d. Only one account is allowed per beneficiary.

2. Account Contributions
a. Total annual contributions are limited to the federal gift tax exclusion amount ($14,000 in 2017).

b. Total lifetime contributions are limited to the state 529 maximum ($511, 758 in PA for 2017). If the account balance reaches this limit, no additional contributions can be made.

c. Account contributions can be made by rolling funds the Account Owner has in another state’s ABLE plan or from an account owned by a sibling of the Account Owner.

3. Tax Benefits
a. No federal income tax deduction on contributions, but account grows tax-free.

b. Withdrawals are tax-free if used for “Qualified Disability Expenses”. Qualified Disability Expenses are any expenses related to the eligible individual’s blindness or disability, including education, housing, transportation, employment training and support, assistive technology and personal support services, health prevention and wellness, financial management and administrative services, legal fees, expenses for oversight and monitoring, and funeral and burial expenses.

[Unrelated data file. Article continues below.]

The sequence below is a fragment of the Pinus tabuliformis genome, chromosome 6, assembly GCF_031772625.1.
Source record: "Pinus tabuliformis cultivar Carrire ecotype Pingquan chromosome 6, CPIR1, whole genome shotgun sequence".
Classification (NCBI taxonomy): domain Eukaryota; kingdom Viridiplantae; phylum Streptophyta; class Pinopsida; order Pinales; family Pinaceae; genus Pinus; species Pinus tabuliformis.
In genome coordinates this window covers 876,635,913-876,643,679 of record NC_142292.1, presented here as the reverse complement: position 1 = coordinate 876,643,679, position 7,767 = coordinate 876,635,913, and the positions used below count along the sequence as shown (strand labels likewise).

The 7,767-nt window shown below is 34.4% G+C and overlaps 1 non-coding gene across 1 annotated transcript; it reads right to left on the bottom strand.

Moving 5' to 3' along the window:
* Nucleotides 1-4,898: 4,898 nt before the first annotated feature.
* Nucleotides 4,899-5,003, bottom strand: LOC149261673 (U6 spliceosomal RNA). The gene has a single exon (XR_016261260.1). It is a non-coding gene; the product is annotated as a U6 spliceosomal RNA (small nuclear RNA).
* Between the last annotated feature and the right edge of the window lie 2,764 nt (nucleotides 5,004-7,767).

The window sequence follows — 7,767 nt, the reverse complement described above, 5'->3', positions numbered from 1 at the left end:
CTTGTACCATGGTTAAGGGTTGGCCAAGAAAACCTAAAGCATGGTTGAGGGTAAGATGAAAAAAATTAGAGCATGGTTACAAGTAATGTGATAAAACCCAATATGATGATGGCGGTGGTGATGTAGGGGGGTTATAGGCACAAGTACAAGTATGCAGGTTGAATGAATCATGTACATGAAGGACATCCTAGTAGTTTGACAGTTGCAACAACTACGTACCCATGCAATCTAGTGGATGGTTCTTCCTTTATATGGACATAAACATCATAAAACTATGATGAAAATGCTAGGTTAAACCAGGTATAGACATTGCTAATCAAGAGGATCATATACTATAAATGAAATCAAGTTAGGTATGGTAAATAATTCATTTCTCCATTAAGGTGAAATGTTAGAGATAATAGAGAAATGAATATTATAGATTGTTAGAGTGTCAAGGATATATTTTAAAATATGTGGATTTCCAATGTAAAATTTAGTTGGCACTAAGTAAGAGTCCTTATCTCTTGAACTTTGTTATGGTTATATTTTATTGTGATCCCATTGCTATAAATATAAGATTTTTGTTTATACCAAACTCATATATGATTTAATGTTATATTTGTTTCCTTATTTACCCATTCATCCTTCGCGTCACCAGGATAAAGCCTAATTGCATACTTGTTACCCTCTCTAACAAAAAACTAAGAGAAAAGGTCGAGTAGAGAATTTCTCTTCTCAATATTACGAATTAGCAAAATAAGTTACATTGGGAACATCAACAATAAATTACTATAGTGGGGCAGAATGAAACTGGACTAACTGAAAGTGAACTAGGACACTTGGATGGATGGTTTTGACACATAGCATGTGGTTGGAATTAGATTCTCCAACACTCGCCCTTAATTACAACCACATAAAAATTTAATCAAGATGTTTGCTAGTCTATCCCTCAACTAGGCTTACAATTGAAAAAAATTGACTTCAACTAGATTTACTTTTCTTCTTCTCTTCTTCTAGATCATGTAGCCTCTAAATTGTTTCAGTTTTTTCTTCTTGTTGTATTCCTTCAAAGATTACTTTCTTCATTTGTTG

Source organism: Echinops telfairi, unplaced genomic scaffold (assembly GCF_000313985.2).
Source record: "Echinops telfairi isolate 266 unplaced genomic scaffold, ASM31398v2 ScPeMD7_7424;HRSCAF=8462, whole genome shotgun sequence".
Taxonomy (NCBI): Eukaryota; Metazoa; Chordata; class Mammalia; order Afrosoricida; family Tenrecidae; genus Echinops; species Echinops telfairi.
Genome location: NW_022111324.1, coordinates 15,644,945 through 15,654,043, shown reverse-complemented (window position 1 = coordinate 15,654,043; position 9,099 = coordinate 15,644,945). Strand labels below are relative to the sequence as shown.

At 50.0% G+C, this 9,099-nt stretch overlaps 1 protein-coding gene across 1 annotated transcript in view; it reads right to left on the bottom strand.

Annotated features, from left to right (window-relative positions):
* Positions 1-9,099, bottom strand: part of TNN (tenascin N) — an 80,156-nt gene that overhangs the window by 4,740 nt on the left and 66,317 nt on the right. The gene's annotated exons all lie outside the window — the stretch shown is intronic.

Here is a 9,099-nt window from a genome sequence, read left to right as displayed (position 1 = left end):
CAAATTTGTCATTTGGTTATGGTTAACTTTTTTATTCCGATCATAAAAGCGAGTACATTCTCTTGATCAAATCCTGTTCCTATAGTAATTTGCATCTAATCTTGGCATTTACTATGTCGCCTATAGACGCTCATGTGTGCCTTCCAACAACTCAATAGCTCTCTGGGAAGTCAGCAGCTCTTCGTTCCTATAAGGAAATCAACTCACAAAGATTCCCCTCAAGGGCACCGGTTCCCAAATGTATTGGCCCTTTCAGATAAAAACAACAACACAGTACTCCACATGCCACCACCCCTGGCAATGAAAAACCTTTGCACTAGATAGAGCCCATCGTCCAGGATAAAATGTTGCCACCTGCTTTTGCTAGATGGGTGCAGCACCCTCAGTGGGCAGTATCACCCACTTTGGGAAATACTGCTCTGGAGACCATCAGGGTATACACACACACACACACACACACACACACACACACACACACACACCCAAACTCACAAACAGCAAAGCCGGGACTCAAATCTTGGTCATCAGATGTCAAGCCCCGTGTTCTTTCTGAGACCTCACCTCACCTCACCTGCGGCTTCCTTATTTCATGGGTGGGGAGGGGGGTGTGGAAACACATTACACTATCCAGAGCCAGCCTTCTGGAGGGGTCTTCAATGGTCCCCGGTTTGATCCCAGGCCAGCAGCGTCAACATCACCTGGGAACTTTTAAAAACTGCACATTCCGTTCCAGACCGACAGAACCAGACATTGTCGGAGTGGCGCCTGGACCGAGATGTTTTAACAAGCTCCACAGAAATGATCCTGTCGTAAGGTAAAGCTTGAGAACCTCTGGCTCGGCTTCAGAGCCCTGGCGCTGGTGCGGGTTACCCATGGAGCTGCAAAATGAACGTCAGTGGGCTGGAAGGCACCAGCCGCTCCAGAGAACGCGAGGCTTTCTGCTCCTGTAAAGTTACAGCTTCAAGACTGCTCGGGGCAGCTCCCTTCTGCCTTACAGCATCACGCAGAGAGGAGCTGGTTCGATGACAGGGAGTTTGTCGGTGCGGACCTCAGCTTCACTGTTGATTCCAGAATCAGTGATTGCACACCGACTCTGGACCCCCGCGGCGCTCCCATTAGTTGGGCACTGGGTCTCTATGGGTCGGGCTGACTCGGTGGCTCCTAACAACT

c. Withdrawals that are not used for Qualified Disability Expenses are subject to regular income tax and a 10% surtax.

4. Public Benefits and ABLE Accounts
a. ABLE accounts are not countable for purposes of Medicaid eligibility.

b. ABLE accounts with balance not exceeding $100,000 will not interfere with SSI eligibility. If the balance increases above $100,000, SSI benefits will be suspended until the account balance is reduced.

c. Distributions from ABLE accounts do not count as income for the account beneficiary for purposes of SSI or Medicaid eligibility regardless of whether the distributions are for non-housing qualified disability expenses, housing qualified disability expenses, or nonqualified expenses.

d. At Beneficiary’s death, states may file a claim for reimbursement from the account for any Medicaid benefits paid on behalf of the beneficiary, but Pennsylvania law prohibits the Commonwealth of Pennsylvania from asserting such a claim. This means ABLE accounts will only be subject to repayment of Medicaid benefits the Account Beneficiary receives in states other than Pennsylvania. However, any balance remaining in an ABLE account upon the death of an Account Beneficiary must either be rolled to a sibling’s account or paid to the estate of the Account Beneficiary. Once distributed to the estate, the funds will be subject to repayment of Medicaid benefits through the Department of Public Welfare’s estate recovery program. This program applies to estates of individuals over the age of 55 and requires reimbursement of Medicaid benefits paid after age 55 for nursing facility services, home and community based services, and related hospital and prescription services.